Many executive executives and professionals in the field of human resources would argue today that performance management processes have failed to respond, let alone exceed, the expectations of most organizations. A number of popular management books have highlighted these concerns by calling for total abandonment of performance management systems.
The “why” for effective performance management limits has been well documented. There are important researches on the different aspects of the performance management process. There have also been numerous proposals, case studies, and guidelines suggesting possible improvements. The area that has received insufficient attention and even direct rejection by some practitioners is the use of the 360 feedback process as an integral part of performance management systems.
In a company, performance management is an extremely important tool that helps top management make decisions. What has happened with performance management all these years, until it has been questioned, has led to a quasi-general dissatisfaction of both the evaluators and the evaluators.
In this context, we can ask whether the use of 360 feedback is the right way to carry out performance assessment. Yet, under the impact of the Y generation, feedback is increasingly important for increasing the level of involvement in the workplace. For them, loyalty lasts about seven months, according to the Global Human Capital Survey. They seem to say that “if I work for seven months or eight months here, I am loyal to the company.”
Millennials work alongside those in the other generations and contribute throughout those 7-8 months, but their definition of loyalty is changed. And if loyalty holds for seven months and the feedback of their performance is given once a year, then it becomes a very important tool for their engagement if given as quickly as possible.
Eighty percent of today’s workforce wants to give performance ratings to their bosses. Assessment for them also includes evaluating their boss. Creativity at work is important, but the most important aspect is feedback. Thus, the real change in the new performance management system is this word: feedback. The way the assessments are made is organized around coaching, feedback and mentoring.
Changing performance management also means changing the organizational culture and philosophy that it supports. That’s why when you ask if they want to change the performance evaluation system, most say they do. However, the statistics show the so-called Hawthorne effect. Under observation, the subjects of research change their behavior and choices precisely because they know they are being observed. When asked privately whether they want this change to start with them, then they completely change their option.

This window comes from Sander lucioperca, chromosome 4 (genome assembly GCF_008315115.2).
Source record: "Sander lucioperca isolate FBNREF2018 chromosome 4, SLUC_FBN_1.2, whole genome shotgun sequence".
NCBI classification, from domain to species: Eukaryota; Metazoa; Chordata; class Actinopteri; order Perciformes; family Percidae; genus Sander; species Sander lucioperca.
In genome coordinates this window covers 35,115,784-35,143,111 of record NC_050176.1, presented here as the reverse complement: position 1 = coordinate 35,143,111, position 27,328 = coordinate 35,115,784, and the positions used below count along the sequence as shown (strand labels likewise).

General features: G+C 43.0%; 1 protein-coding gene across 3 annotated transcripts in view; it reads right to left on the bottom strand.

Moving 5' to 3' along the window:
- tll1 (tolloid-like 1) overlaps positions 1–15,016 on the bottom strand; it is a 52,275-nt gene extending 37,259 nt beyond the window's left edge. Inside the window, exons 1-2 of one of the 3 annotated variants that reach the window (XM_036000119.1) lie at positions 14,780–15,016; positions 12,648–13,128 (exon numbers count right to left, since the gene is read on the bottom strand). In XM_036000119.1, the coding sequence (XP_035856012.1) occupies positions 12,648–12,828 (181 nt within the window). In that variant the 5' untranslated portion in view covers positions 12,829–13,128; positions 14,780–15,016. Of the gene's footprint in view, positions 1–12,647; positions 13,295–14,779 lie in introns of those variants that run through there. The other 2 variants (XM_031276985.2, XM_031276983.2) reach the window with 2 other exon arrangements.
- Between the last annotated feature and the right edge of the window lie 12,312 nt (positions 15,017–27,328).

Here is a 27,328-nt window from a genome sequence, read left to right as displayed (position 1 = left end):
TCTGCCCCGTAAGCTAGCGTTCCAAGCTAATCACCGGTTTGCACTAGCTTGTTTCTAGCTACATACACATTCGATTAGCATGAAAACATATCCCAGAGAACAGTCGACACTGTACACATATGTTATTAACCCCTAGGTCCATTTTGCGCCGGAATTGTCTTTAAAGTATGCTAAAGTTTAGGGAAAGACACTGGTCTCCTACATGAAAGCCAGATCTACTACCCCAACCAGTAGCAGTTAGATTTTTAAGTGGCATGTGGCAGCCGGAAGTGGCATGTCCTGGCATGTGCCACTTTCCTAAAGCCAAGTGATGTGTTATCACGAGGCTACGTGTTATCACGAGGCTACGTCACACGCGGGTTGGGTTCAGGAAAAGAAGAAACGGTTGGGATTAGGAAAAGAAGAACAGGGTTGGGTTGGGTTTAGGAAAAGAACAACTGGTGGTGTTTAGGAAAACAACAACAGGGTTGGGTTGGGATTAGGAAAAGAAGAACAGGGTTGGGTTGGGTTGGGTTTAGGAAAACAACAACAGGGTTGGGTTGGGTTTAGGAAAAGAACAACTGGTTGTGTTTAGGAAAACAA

When we talk about a new paradigm of change, we need to consider whether the previous setting of the goal is related to the conversations between the coach and the coachee. If we’re talking about statistics, is it really possible to remove the Bell’s curve? How about breaking the link between compensation, promotion and various salary increases?
The established goal-based performance management systems provided for a goal-setting meeting, a mid-year and a year-end evaluation. In the new paradigm, you cannot just make three purely transactional interactions to evaluate performance. That’s why interaction and conversations should continue through coaching and feedback.
Is there a magical number of interactions? Each company decides as many as it is practical and relevant. But what changes is the recording of professional micro-moments by connecting the manager and the employee to the initiative of the latter. In the new paradigm, it is advisable that the employee has many such meetings as needed, not transactional but transformational ones. That is conversations that help transform the potential of employees in value.
Efforts to change management involve all stakeholders, including employees. It is so much about coaching and mentoring and has so many points of convergence that it is not just a project of HR. Change is an effort of the entire company, and therefore all stakeholders in change management are represented by each member of the organization. The new paradigm in performance management makes managers aware and responsible for the employees whose work they and brings their colleagues closer to the managers who evaluate it.